Sustaining the useful life of network governance: Life cycles and developmental challenges


Governance networks in large-scale landscape conservation are constantly changing as their constituent programs are created, are reconfigured, or cease to exist. Here, a four-stage life-cycle model is used to outline the challenges that network members face in designing healthy and useful governance processes, and a short description of the evolution of the Chicago Wilderness Alliance helps to illustrate the dynamic nature of network governance. We deliberately use the concept of a “healthy and useful life” in place of more traditional measures of success because it highlights the constant nurturing that network processes require. The concept also draws attention to the fact that governance networks are a functional enterprise—even though they eventually come to the end of a life cycle, they most likely served useful functions while in operation.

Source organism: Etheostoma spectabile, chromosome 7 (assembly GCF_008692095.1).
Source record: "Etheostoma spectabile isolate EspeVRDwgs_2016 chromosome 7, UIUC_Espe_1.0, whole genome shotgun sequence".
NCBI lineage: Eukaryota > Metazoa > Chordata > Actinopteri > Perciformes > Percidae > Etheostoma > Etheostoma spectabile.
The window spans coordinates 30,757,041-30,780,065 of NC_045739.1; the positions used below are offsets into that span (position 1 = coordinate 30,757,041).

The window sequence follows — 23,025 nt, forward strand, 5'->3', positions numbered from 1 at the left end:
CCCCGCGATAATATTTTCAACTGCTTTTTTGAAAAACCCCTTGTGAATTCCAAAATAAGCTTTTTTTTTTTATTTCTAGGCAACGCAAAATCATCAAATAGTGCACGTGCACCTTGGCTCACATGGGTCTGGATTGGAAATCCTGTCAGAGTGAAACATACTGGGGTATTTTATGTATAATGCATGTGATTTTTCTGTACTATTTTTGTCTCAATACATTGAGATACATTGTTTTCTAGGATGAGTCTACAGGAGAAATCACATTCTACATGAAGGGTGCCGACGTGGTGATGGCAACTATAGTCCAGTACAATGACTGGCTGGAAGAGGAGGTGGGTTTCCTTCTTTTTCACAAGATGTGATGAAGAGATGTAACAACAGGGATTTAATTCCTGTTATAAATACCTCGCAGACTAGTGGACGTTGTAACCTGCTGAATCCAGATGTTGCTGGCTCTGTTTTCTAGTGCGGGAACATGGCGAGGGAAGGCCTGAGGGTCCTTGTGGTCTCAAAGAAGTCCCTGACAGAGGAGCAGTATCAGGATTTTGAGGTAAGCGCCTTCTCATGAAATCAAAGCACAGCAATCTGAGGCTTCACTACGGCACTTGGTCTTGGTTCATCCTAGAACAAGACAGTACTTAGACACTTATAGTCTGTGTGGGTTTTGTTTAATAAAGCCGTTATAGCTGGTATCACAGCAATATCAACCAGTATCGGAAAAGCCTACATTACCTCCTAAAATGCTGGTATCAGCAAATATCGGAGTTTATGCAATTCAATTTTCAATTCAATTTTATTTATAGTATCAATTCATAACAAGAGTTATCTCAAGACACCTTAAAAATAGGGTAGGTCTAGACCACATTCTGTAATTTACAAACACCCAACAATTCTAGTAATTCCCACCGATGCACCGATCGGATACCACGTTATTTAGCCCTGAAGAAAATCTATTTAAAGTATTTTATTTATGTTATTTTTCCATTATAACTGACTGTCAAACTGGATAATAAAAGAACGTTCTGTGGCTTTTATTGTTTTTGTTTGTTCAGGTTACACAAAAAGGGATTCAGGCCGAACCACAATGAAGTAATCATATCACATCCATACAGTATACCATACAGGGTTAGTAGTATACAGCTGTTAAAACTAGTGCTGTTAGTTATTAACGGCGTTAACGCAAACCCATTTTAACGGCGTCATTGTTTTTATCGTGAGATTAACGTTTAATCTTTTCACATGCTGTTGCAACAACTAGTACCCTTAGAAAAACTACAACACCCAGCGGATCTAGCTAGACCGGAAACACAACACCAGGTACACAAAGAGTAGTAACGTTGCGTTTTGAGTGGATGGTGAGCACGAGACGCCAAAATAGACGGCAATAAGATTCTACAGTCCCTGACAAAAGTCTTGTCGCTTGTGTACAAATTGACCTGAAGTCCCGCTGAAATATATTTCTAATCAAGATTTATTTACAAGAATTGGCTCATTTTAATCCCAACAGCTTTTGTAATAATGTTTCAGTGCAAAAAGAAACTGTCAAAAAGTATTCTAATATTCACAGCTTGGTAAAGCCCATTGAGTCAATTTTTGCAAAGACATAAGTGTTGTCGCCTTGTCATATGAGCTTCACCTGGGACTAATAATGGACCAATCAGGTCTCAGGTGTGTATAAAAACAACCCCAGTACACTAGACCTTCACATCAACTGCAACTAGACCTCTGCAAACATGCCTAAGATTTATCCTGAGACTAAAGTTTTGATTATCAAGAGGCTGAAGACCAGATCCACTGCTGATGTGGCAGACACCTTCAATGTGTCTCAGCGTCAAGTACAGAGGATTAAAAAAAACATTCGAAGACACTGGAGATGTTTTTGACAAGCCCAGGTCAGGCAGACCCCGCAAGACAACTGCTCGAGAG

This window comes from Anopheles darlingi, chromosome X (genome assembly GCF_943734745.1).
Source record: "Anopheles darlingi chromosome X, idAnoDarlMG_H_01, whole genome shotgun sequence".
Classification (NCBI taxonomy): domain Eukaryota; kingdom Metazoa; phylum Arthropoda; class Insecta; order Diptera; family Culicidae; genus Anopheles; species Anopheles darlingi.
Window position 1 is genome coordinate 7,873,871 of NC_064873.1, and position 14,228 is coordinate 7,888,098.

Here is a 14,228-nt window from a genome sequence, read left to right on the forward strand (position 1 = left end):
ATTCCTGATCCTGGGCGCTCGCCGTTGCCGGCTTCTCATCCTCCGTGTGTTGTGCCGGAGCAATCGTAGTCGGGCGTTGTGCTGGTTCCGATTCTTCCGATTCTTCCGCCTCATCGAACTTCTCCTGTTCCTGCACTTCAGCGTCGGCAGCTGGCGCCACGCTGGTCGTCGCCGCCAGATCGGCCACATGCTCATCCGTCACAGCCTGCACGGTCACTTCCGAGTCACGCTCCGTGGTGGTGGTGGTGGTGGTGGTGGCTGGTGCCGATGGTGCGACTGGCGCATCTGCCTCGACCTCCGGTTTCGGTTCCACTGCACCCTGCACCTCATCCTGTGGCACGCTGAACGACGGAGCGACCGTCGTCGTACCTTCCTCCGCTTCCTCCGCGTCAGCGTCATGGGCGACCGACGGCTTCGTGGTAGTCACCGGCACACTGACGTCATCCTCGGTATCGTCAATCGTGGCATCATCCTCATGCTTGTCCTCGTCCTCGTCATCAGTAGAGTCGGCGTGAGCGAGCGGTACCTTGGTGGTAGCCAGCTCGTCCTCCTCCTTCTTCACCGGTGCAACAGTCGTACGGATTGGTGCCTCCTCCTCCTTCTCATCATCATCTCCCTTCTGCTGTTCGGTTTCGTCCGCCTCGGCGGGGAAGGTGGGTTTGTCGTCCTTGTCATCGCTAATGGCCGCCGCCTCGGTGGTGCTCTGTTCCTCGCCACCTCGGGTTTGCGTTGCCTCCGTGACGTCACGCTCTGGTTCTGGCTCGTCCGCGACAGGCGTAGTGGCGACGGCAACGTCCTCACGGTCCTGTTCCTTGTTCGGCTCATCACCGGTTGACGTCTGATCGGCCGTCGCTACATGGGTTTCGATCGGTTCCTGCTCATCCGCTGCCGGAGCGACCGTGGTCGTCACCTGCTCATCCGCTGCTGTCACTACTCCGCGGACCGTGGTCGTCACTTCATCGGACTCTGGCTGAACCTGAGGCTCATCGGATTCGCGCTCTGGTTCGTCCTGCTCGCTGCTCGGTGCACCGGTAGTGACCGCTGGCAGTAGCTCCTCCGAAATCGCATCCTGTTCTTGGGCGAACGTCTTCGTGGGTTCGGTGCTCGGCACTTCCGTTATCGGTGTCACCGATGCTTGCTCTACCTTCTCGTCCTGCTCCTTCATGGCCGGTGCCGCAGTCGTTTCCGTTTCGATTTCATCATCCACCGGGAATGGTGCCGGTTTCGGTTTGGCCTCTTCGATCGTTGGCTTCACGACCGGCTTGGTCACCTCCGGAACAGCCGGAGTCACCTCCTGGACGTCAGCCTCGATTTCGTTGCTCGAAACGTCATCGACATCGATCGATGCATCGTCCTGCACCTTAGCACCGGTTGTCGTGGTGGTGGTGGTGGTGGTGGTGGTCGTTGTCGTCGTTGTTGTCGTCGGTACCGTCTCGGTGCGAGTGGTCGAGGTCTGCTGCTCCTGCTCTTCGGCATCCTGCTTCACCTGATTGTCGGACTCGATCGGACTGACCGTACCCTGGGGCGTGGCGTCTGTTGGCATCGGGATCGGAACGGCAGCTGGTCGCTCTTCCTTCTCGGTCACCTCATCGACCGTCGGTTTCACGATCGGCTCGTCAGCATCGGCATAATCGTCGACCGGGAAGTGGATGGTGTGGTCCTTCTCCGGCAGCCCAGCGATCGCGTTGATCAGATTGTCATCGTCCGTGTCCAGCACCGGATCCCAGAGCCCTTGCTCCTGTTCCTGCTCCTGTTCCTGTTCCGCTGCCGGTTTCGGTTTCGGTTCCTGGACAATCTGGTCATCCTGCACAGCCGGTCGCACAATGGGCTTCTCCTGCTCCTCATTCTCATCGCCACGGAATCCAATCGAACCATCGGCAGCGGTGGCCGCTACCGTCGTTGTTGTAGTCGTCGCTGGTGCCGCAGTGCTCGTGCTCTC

Publication Type
Journal Article
Mark T. Imperial
Erik Johnston, Arizona State University
Melinda Pruett-Jones, Chicago Wilderness
Kirsten Leong, NOAA
Jennifer Thomsen
Frontiers in Ecology and the Environment

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